Something for the Weekend, Sir? Guns? Check. Ammo? Check. Bloody squibs. Er no. Chainsaw? Oh, yes indeedy.
Right, let’s have a jog around the office, maybe waste a few dudes. And do please keep the camera steady, will you? We want to make sure this gets on video.
This is not, as you might imagine, a case of going postal at work or happy-slapping taken to its inevitably murderous conclusion.
Rather, it’s just another late evening at the office for a bunch of IT hacks determined to produce creativity out of their oppressive professional working environment.
In other words, we were pissing about.
Own up, we’ve all done it. For some, it may be a bit of office cricket with crushed paper balls and a hardbacked book. For others, it may involve pretend gunfights with staplers, leading to arguments over who gets to use the long-arm stapler machine-gun.
Mug coasters and beermats become the shurikens of a ninja. Wastepaper baskets become cannon. You and a mate find two cardboard poster tubes among the morning’s deliveries and burst into a spontaneous light-sabre duel.
Acting out scenes from movies is the best. Every manager I know has, at some point, invited an underling into a meeting room, donned sunglasses, leaned back in the chair and commenced the staff appraisal by saying: “So. Mr Andersonnnnnn…”
Surely you must have arrived at work on a rainy morning and begun a "wooden dummy" kung-fu fight with the hatstand?
Come on, who hasn’t burst into the ladies’ loo carrying the chromed hose of a vacuum cleaner and announced, in a stilted Austrian accent: “Are. You. Sarah. Connor?”
Did you just SLAP your LCD display to get it to work?
On another occasion, I was asked to test a portable digital projector that had its lens mounted distinctively on a moving arm that hinged up akin to a mini OHP. With a few additions, most notably one of those accordion-like expanding document wallets, I had my very own Voight-Kamff machine with which to interrogate replicant colleagues.
“My mother? Let me tell you about my mother.”
All this was brought home this week when I went to see Edinburgh Fringe hit BLAM! at London’s Peacock Theatre. It’s promoted as some kind of nutty circus performance in which bored office workers play out fantasies from action films, but I feel that it is more of a documentary. Did the rest of the audience think this kind of thing doesn’t happen in true life?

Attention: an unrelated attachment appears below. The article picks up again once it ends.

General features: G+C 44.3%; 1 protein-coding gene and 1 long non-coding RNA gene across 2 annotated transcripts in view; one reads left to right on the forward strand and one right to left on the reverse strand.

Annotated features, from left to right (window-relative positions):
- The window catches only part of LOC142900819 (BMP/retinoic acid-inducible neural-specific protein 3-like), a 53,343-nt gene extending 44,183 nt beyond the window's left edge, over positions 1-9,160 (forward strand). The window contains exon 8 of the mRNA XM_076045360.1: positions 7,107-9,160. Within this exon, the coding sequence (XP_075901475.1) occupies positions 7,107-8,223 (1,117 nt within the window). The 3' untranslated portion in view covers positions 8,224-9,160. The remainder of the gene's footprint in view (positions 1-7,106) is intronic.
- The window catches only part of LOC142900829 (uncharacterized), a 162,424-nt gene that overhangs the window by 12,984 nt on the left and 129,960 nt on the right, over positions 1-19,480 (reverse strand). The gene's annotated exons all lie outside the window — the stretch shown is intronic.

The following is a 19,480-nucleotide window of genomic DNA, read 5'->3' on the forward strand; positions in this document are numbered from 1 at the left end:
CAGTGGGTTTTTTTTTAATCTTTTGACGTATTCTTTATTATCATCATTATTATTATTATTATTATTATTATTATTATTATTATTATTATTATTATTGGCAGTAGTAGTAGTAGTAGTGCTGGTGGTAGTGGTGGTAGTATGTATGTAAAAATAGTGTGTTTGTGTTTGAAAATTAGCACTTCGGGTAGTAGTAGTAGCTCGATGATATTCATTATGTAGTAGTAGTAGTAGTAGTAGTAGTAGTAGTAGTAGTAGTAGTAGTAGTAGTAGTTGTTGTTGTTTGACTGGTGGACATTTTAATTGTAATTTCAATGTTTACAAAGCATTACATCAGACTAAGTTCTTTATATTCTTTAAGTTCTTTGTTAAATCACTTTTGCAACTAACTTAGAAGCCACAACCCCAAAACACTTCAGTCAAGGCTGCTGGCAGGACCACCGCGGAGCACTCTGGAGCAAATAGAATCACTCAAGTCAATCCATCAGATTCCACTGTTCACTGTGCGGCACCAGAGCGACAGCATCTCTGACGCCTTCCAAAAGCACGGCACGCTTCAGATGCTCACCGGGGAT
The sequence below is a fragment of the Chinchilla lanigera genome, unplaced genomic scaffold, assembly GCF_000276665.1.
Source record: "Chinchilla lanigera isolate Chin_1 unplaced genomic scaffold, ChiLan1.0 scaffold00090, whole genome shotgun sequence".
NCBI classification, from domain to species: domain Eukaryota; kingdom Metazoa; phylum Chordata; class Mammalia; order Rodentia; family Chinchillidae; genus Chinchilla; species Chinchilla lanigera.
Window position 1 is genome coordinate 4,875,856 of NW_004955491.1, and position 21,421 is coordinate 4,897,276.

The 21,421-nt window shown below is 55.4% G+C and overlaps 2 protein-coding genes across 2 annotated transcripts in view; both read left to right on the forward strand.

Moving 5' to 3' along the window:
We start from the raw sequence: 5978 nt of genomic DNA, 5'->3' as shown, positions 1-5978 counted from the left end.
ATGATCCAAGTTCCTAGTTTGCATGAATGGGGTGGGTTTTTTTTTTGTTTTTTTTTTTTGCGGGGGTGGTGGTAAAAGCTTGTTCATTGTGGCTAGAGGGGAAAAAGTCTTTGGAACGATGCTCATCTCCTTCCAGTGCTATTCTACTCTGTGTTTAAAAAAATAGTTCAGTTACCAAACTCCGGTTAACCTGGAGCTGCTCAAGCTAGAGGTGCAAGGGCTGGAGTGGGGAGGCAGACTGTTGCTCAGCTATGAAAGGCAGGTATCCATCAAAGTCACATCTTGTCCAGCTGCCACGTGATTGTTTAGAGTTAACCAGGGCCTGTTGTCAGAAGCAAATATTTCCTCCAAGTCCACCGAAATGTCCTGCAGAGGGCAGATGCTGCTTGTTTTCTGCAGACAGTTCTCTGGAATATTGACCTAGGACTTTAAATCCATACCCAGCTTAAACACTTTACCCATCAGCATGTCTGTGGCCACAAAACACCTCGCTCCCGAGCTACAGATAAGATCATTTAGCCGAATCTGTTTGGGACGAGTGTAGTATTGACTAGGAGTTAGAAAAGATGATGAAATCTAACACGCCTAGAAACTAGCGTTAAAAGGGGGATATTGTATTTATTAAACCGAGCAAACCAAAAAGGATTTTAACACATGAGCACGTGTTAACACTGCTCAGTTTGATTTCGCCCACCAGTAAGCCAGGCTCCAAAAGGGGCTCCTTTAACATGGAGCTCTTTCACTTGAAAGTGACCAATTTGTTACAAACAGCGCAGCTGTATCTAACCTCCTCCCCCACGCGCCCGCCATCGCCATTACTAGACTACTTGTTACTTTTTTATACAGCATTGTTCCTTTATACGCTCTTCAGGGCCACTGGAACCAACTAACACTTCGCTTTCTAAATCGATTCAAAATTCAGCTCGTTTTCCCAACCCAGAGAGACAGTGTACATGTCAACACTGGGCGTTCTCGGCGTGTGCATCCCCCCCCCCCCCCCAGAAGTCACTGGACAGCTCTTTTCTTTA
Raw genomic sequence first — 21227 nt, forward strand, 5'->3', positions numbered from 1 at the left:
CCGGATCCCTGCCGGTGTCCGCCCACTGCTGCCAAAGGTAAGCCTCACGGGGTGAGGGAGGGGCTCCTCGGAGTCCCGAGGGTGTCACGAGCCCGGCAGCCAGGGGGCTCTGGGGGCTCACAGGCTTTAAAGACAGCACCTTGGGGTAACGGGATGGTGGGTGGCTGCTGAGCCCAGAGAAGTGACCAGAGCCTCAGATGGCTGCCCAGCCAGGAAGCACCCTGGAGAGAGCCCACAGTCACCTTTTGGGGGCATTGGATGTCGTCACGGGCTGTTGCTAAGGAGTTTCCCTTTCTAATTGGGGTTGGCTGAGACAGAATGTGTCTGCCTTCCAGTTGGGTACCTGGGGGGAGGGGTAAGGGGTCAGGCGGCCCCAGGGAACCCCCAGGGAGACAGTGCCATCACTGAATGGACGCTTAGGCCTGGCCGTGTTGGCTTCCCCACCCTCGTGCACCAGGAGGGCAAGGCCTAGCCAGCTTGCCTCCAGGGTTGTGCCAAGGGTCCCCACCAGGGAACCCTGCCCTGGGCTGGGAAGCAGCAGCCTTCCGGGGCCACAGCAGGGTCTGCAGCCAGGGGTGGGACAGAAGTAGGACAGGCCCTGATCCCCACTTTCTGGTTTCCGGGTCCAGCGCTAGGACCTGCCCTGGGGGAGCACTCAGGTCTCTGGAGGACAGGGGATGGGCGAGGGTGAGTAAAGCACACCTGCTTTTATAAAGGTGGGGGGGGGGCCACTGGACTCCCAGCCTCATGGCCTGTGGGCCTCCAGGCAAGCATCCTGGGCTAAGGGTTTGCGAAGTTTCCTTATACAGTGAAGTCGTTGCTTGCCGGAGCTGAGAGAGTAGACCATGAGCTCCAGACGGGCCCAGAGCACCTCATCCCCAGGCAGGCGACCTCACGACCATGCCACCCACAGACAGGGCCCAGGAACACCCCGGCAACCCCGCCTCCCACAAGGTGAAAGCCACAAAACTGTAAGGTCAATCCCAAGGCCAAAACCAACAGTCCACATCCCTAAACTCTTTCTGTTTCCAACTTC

My only criticism of the show is that it’s apparent none of the performers have worked in a real office. The backing soundtrack of typewriters and dot-matrix printers was a giveaway, and at one point they slap their malfunctioning LCD displays to try get them to work.
Yup, gotta shock those moving parts into working, eh?
Skipping back to the circumstances involving the guns and chainsaw at the beginning of this column, I can reveal that it was a re-enactment of Doom.
Armed with a weedy toy gun and a very unconvincing plastic chainsaw, my colleagues filmed themselves – well, just their hands – bobbing up and down in front of the camera as they shuffled around the semi-deserted offices of Ziff-Davis Publishing in first-person perspective, looking for monsters and zombies to waste between the PC Magazine desks.
We were working for the only genuinely fun IT magazine that has ever existed in print – ComputerLife – and best of all, we were being paid to act the fool. Every issue came with a CD-ROM containing the idiotic pre-Jackass things we showed readers how not to do. Our home-made Doom video was lined up to feature on the next issue, alongside the shareware trial of Quake 1.0.
Notoriously, IT hack and amateur videographer "Tall" Paul Monckton wanted to be paid £700 for jostling the camera “because that’s what a professional would get”. Worth a try, I suppose. Did that mean the editor himself, the legendary Rob Beattie, could have charged an extra grand for his voice acting talents in panting, grunting and saying "eeeerrrrgh" as the screen went red?
I have been accused in the past of writing bollocks simply to provoke El Reg readers into stuffing the Comments, and this time at least it is true. I would be fascinated to learn what you get up to in the office, armed with nothing but two presentation laser pointers, a broken keyboard and a pack of ring re-inforcers.
Links to video evidence would be appreciated.
Yippee-keeyi-yay motherfuckers. Over to you. ®
Alistair Dabbs is a freelance technology tart, juggling IT journalism, editorial training and digital publishing. Since he went freelance, the opportunities to act the fool in his home office have declined. Fortunately, his recent entry into property tycoonism has provided him with 2,200 square feet of wall-to-wall fun space in the heart of the Silicon Roundabout.